2011 - 2015
A photo of my son with a solitary tear running down his cheek was on the cover of The Sun in September 2015. It was the first cover of a magazine I’d ever been on, so naturally I was thrilled. A week or two later, I was contacted by the magazine and asked whether I would like to respond to a criticism of the photo. A regular reader had written in to let them know she didn’t think it was appropriate to have a crying child on the cover. What kind of mother would stick a camera into a crying child’s face and take a photograph when the child was clearly in despair? Initially, I felt a little ashamed of myself and bad for my son. Maybe I was in the wrong for doing such a thing. That feeling was very fleeting however.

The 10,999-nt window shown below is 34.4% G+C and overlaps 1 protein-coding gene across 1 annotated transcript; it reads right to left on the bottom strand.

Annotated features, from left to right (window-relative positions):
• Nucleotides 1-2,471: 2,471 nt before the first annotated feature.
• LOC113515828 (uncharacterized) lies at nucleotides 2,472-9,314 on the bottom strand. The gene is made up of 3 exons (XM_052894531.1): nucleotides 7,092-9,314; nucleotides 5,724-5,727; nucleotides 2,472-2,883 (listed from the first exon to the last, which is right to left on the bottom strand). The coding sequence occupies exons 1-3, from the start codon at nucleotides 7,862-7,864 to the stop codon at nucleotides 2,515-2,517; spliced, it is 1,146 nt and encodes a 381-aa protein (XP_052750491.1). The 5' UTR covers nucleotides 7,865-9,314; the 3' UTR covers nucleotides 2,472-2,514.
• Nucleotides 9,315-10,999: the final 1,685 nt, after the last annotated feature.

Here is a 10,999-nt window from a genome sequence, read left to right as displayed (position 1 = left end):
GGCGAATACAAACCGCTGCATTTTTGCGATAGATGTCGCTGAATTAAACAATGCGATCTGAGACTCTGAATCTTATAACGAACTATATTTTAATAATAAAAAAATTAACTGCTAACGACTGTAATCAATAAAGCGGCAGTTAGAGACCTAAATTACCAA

A photograph is only a split second of time. The viewer has no idea what occurs before or after an image is taken. I have never, and would never put my photography before my child’s happiness or well-being. Small children will cry at the drop of a hat…literally, and anyone with children knows this. As a photographer, I’m going to capture all of my son’s many moods. He isn’t a one-dimensional being. He’s a myriad of emotions and thoughts and feelings. It sometimes seems that people only want to see one side of these interesting little beings; the happy, joyful side. Not me. I appreciate every nuance of my child’s personality and I photograph him as such. He’s so used to the camera at this point, it doesn’t faze him one bit when I take photos of things that most wouldn’t. He even encourages. As he ages, he’s not just the subject, but a collaborating partner. I want to show kids for what they are; amazingly complex beings with a lot more to offer the world than giggles and smiles.